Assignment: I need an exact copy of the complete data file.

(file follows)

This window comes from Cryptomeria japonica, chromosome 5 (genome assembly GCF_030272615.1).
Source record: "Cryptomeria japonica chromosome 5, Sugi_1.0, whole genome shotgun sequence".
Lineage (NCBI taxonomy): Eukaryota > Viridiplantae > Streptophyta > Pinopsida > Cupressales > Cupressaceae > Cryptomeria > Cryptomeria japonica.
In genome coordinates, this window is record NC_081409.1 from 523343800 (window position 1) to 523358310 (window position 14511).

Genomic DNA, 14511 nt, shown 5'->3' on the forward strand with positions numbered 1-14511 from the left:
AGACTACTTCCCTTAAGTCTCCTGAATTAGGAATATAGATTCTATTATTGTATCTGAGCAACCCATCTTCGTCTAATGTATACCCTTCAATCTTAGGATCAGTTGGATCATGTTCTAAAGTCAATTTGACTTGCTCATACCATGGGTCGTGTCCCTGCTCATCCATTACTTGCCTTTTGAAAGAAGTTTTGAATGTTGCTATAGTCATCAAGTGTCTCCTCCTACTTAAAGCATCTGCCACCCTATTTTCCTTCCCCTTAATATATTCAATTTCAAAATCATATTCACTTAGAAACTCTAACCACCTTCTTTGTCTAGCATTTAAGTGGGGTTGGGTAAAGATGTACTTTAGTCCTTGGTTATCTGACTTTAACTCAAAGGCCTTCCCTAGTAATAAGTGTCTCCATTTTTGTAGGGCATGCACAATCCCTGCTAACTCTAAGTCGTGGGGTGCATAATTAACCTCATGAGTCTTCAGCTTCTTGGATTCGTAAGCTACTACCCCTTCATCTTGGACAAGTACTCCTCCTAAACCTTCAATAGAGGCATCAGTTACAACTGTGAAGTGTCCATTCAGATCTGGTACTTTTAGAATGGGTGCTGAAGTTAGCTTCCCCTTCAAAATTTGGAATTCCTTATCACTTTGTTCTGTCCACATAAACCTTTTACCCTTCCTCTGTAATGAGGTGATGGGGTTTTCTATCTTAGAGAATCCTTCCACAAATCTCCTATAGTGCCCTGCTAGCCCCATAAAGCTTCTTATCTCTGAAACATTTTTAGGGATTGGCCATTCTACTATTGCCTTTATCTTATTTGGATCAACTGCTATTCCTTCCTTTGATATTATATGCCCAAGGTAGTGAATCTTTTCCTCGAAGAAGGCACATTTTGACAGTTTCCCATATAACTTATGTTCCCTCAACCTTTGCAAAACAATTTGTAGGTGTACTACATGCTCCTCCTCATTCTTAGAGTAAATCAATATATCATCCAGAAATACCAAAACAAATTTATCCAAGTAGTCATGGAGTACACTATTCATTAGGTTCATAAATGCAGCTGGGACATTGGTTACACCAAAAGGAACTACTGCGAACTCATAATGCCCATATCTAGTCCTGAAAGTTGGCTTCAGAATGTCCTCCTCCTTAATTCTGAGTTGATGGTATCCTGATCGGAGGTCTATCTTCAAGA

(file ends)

This window comes from Cryptomeria japonica, chromosome 5 (genome assembly GCF_030272615.1).
Source record: "Cryptomeria japonica chromosome 5, Sugi_1.0, whole genome shotgun sequence".
Lineage (NCBI taxonomy): Eukaryota > Viridiplantae > Streptophyta > Pinopsida > Cupressales > Cupressaceae > Cryptomeria > Cryptomeria japonica.
In genome coordinates, this window is record NC_081409.1 from 523343800 (window position 1) to 523358310 (window position 14511).

Genomic DNA, 14511 nt, shown 5'->3' on the forward strand with positions numbered 1-14511 from the left:
AGACTACTTCCCTTAAGTCTCCTGAATTAGGAATATAGATTCTATTATTGTATCTGAGCAACCCATCTTCGTCTAATGTATACCCTTCAATCTTAGGATCAGTTGGATCATGTTCTAAAGTCAATTTGACTTGCTCATACCATGGGTCGTGTCCCTGCTCATCCATTACTTGCCTTTTGAAAGAAGTTTTGAATGTTGCTATAGTCATCAAGTGTCTCCTCCTACTTAAAGCATCTGCCACCCTATTTTCCTTCCCCTTAATATATTCAATTTCAAAATCATATTCACTTAGAAACTCTAACCACCTTCTTTGTCTAGCATTTAAGTGGGGTTGGGTAAAGATGTACTTTAGTCCTTGGTTATCTGACTTTAACTCAAAGGCCTTCCCTAGTAATAAGTGTCTCCATTTTTGTAGGGCATGCACAATCCCTGCTAACTCTAAGTCGTGGGGTGCATAATTAACCTCATGAGTCTTCAGCTTCTTGGATTCGTAAGCTACTACCCCTTCATCTTGGACAAGTACTCCTCCTAAACCTTCAATAGAGGCATCAGTTACAACTGTGAAGTGTCCATTCAGATCTGGTACTTTTAGAATGGGTGCTGAAGTTAGCTTCCCCTTCAAAATTTGGAATTCCTTATCACTTTGTTCTGTCCACATAAACCTTTTACCCTTCCTCTGTAATGAGGTGATGGGGTTTTCTATCTTAGAGAATCCTTCCACAAATCTCCTATAGTGCCCTGCTAGCCCCATAAAGCTTCTTATCTCTGAAACATTTTTAGGGATTGGCCATTCTACTATTGCCTTTATCTTATTTGGATCAACTGCTATTCCTTCCTTTGATATTATATGCCCAAGGTAGTGAATCTTTTCCTCGAAGAAGGCACATTTTGACAGTTTCCCATATAACTTATGTTCCCTCAACCTTTGCAAAACAATTTGTAGGTGTACTACATGCTCCTCCTCATTCTTAGAGTAAATCAATATATCATCCAGAAATACCAAAACAAATTTATCCAAGTAGTCATGGAGTACACTATTCATTAGGTTCATAAATGCAGCTGGGACATTGGTTACACCAAAAGGAACTACTGCGAACTCATAATGCCCATATCTAGTCCTGAAAGTTGGCTTCAGAATGTCCTCCTCCTTAATTCTGAGTTGATGGTATCCTGATCGGAGGTCTATCTTCAAGA